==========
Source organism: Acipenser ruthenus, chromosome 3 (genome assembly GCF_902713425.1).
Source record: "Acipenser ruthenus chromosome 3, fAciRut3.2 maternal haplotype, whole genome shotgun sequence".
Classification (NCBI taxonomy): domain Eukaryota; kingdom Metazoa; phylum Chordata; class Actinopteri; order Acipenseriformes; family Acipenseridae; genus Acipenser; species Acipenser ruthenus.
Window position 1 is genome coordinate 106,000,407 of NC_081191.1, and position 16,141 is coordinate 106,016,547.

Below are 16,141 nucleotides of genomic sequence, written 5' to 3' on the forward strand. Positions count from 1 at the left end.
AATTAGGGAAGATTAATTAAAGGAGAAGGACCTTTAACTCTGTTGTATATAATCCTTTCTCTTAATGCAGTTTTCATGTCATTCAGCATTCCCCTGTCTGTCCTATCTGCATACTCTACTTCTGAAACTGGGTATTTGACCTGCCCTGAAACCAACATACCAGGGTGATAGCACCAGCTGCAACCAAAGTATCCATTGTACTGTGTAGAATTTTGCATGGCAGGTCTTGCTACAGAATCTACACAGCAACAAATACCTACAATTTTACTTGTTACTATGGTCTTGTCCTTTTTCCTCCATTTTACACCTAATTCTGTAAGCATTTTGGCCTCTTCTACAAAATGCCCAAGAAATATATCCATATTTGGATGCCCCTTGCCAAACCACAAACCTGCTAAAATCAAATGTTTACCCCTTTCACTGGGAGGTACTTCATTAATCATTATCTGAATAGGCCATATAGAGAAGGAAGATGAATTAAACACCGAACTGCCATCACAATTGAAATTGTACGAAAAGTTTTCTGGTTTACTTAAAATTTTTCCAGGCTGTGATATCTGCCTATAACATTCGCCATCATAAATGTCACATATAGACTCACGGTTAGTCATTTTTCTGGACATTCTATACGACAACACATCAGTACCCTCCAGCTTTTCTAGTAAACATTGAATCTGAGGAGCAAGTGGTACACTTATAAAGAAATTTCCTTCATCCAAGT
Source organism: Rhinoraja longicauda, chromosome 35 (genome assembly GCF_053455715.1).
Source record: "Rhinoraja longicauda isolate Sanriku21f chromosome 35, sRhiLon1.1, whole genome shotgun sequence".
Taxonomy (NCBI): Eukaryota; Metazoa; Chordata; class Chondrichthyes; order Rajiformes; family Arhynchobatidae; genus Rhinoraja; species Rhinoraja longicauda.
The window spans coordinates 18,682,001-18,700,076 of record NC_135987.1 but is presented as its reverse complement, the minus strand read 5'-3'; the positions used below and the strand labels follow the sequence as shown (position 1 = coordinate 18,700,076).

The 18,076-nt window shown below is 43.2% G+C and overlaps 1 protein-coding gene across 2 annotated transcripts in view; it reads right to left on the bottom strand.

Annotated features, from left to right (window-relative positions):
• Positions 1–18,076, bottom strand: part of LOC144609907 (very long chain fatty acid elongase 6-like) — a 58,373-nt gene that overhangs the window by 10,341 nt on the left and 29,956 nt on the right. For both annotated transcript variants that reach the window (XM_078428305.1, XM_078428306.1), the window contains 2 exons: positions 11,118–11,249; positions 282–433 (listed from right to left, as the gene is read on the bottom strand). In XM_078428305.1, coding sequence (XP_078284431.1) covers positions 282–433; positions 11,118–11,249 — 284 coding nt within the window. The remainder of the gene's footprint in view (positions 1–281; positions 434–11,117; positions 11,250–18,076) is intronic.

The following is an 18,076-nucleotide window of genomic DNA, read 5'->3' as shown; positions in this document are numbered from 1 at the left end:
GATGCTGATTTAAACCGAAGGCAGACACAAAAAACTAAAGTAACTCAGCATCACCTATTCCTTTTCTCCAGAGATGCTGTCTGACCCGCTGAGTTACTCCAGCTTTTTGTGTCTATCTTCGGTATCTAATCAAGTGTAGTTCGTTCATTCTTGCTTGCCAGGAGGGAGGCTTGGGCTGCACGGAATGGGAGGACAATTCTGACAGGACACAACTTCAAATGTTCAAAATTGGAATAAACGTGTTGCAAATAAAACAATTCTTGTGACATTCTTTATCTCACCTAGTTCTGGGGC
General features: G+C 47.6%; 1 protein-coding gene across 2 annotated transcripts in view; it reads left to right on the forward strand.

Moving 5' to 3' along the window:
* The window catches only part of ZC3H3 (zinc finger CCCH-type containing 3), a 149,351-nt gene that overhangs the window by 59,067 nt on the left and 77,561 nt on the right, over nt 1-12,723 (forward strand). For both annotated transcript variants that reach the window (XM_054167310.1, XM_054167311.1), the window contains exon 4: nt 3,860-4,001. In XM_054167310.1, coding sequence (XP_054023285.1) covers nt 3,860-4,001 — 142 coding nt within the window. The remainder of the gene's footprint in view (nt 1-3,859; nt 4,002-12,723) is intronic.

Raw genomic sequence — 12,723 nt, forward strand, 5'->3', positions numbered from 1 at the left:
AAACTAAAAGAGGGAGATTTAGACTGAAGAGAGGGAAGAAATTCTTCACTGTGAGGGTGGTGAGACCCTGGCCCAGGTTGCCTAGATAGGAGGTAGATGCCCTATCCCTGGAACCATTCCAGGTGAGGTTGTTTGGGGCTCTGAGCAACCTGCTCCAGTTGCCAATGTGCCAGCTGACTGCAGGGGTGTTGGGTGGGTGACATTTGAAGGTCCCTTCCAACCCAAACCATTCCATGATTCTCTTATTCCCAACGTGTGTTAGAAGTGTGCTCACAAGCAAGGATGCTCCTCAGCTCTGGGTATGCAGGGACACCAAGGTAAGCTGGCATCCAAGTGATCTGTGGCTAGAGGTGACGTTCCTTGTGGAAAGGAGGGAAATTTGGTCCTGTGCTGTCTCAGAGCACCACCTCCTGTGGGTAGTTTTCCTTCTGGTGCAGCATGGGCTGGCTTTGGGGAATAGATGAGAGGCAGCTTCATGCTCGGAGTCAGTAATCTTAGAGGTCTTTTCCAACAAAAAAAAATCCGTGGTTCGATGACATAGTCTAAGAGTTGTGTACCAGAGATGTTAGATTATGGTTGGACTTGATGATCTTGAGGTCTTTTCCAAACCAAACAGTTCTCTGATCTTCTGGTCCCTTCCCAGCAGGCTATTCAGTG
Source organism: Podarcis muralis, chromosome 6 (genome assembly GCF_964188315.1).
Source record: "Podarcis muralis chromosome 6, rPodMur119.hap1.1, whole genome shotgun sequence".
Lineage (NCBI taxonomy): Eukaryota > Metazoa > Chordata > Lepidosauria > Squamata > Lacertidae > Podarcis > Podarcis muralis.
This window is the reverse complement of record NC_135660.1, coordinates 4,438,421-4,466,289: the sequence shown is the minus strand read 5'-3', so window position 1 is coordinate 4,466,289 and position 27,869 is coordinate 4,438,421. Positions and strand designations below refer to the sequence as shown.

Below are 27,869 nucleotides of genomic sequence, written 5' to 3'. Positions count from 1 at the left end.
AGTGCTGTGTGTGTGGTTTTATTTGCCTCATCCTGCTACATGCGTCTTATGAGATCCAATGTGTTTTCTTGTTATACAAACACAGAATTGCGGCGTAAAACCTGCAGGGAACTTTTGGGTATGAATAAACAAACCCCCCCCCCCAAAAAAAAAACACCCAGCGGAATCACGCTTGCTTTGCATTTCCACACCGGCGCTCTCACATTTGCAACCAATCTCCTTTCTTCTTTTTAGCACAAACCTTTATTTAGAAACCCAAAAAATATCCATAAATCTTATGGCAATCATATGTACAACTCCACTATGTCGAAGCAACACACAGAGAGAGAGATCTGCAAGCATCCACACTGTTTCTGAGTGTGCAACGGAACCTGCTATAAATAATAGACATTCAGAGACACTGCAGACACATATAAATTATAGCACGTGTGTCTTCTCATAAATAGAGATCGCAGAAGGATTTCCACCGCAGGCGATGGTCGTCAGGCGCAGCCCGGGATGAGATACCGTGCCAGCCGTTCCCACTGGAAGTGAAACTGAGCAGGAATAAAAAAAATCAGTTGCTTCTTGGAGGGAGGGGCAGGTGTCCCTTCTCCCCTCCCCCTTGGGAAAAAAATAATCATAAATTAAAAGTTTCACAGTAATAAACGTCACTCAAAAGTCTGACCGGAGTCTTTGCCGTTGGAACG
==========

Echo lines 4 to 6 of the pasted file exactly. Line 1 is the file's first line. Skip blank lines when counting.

Window position 1 is genome coordinate 106,000,407 of NC_081191.1, and position 16,141 is coordinate 106,016,547.

Below are 16,141 nucleotides of genomic sequence, written 5' to 3' on the forward strand. Positions count from 1 at the left end.
AATTAGGGAAGATTAATTAAAGGAGAAGGACCTTTAACTCTGTTGTATATAATCCTTTCTCTTAATGCAGTTTTCATGTCATTCAGCATTCCCCTGTCTGTCCTATCTGCATACTCTACTTCTGAAACTGGGTATTTGACCTGCCCTGAAACCAACATACCAGGGTGATAGCACCAGCTGCAACCAAAGTATCCATTGTACTGTGTAGAATTTTGCATGGCAGGTCTTGCTACAGAATCTACACAGCAACAAATACCTACAATTTTACTTGTTACTATGGTCTTGTCCTTTTTCCTCCATTTTACACCTAATTCTGTAAGCATTTTGGCCTCTTCTACAAAATGCCCAAGAAATATATCCATATTTGGATGCCCCTTGCCAAACCACAAACCTGCTAAAATCAAATGTTTACCCCTTTCACTGGGAGGTACTTCATTAATCATTATCTGAATAGGCCATATAGAGAAGGAAGATGAATTAAACACCGAACTGCCATCACAATTGAAATTGTACGAAAAGTTTTCTGGTTTACTTAAAATTTTTCCAGGCTGTGATATCTGCCTATAACATTCGCCATCATAAATGTCACATATAGACTCACGGTTAGTCATTTTTCTGGACATTCTATACGACAACACATCAGTACCCTCCAGCTTTTCTAGTAAACATTGAATCTGAGGAGCAAGTGGTACACTTATAAAGAAATTTCCTTCATCCAAGT